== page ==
Week 3- “All right, I know what 5.1-channel sound is. But what are 6.1-channel sound and 7.1-channel sound? What do I gain?

By July 31, 2010 Highlights

First, some background: 5.1-channel sound is the most prevalent form of surround sound. You have a center channel speaker above or below your TV, a pair of front left and right speakers, and a pair of surround speakers, all playing different signals. The subwoofer plays just the low bass. So the “5” means the five speakers and the “.1” means the subwoofer. It’s a very effective, enveloping form of surround sound, and just about every new DVD movie with a multichannel soundtrack provides a 5.1 surround option.

With 6.1 channel sound, you gain an extra rear center surround. The original surrounds would still sit to the left and right, while the extra rear surround sits directly behind you, and plays its own unique channel of sound. This is an older form and you don’t see this setup as much anymore.

It’s easy to see how a 6.1- or 7.1-channel setup can be engrossing. (The setups above use traditional, rather than dipole/bipole, speakers as surrounds.)

There are movies encoded for 6.1 surround, but not as many as there are for 5.1 sound. As a result, receivers that can power a 6.1 system (that is, they can power 6 speakers, and have an output for connecting to a powered sub) usually have some kind of option for translating 5.1 sound into 6.1 sound. Check your DVD player for your settings. Essentially, what they do is fill up that rear surround with audio copied from the left and right surrounds. It’s still pretty effective.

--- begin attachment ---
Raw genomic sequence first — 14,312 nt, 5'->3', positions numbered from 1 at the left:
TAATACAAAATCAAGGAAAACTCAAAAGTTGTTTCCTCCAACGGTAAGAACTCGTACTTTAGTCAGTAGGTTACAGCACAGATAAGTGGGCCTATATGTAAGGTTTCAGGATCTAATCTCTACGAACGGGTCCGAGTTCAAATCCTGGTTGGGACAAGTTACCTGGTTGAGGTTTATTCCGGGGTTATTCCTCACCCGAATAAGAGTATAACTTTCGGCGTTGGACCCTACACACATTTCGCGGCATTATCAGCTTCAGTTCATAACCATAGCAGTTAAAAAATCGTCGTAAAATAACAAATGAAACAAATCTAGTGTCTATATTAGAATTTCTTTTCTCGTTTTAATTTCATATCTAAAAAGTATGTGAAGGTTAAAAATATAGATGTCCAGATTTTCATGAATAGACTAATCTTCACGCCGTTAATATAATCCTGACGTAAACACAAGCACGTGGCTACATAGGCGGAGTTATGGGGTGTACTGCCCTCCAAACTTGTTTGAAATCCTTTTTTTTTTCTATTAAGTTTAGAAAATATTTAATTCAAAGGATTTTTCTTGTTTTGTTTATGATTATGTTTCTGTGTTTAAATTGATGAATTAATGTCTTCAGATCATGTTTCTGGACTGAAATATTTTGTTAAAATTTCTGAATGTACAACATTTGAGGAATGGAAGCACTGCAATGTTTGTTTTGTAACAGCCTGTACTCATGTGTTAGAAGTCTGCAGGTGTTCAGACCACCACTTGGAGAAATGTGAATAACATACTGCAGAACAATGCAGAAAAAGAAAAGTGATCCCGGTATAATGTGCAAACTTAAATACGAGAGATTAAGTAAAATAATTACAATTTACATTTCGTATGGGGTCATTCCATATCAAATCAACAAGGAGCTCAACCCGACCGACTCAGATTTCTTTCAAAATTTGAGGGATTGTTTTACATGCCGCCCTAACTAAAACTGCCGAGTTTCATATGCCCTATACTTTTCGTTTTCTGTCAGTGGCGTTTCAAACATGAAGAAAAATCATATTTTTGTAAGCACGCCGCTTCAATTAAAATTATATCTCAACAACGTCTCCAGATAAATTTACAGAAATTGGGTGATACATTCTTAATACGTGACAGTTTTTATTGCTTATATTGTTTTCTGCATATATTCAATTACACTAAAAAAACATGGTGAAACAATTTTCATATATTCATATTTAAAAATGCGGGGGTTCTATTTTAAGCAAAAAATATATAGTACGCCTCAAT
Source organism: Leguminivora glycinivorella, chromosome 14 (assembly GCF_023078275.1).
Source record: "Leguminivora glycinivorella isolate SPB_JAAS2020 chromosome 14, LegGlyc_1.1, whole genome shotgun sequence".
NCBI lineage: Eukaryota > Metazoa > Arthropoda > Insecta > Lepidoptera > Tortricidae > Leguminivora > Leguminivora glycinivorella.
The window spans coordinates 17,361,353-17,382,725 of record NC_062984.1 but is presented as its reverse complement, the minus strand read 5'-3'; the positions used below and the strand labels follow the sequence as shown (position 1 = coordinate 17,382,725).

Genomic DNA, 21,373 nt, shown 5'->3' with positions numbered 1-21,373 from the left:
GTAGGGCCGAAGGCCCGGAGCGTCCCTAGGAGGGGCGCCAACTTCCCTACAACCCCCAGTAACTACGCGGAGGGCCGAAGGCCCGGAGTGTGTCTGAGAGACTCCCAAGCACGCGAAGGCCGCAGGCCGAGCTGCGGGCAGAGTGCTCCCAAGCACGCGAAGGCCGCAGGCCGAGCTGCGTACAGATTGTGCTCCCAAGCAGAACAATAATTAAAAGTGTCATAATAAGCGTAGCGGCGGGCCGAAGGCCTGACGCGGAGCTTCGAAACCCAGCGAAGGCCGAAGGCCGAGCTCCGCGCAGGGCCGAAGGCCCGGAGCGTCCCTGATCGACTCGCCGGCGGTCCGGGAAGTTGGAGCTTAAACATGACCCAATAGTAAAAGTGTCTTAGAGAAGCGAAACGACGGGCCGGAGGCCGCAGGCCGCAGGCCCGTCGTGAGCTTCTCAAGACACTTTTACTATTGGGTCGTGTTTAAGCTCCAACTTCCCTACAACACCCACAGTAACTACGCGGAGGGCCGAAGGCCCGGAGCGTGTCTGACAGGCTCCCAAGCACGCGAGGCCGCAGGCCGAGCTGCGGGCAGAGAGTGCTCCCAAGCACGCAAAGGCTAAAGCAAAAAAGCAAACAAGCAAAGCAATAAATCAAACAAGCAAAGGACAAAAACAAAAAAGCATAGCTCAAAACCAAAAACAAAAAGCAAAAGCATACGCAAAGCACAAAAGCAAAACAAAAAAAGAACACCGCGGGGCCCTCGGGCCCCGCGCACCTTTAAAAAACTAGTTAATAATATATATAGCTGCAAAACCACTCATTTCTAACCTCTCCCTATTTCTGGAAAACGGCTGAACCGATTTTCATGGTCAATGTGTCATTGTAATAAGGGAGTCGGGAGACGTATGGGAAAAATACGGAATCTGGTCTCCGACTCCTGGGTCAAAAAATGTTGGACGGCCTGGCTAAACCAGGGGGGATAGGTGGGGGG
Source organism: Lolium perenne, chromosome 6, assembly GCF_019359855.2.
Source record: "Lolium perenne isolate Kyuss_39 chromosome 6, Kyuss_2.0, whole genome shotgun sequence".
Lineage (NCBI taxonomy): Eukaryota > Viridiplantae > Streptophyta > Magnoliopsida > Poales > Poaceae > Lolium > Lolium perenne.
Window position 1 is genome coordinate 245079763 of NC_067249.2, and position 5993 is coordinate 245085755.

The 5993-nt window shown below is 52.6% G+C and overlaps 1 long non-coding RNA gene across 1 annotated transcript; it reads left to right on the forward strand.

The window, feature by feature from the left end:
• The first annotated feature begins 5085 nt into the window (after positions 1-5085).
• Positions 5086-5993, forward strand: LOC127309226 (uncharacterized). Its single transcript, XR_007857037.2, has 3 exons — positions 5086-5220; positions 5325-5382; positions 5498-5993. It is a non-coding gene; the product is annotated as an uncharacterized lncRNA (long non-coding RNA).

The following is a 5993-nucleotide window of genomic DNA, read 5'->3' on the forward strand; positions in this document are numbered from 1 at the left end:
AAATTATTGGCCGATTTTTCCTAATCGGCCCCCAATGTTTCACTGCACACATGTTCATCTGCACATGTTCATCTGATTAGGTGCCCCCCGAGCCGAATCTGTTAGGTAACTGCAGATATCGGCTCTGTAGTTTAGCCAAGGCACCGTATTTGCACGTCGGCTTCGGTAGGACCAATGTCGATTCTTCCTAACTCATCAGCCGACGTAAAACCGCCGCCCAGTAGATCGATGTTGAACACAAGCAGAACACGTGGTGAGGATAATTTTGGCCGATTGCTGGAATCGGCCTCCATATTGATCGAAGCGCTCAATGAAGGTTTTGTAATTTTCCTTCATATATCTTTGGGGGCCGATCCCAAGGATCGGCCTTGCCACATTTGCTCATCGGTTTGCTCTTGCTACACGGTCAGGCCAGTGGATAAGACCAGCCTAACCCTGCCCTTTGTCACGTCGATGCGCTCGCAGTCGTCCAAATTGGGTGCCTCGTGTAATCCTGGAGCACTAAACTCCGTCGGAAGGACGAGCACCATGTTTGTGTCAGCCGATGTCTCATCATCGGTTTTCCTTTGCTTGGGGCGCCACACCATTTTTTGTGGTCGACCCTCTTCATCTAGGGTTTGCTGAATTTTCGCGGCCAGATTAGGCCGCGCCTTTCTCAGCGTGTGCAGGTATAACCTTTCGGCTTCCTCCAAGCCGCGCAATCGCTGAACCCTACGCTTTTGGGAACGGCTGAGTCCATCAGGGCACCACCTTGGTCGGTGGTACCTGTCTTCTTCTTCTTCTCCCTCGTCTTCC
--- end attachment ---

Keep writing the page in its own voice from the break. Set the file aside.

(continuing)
7.1-channel sound simply adds yet another rear speaker. However, because there isn’t encoding for 7.1-channel sound (you can’t buy a copy of Spiderman on DVD that’s prepared to play seven unique channels of sound, plus a subwoofer channel) all most 7.1 receivers do at this point is use special processing to send duplicated sound to that second rear center speaker (most Onkyo, Yamaha and Denon receivers process this signal more effectively).

Therefore, if you have a 7.1 setup, and you’re watching a movie that’s encoded for 5.1 sound, your two rear center speakers are going to be playing a mix of the music and effects that are also coming from your left and right surround speakers. If you’re watching a movie encoded for 6.1, your two rear center speakers are probably going to be playing the exact same signal — that is, the one created for a single rear center speaker by the engineers who put the soundtrack together.

So, what’s the point? Well, with more surround speakers, you will enjoy an even more appetizing surround effect — and the whole point of surround sound is to feel like you’re part of the movie!!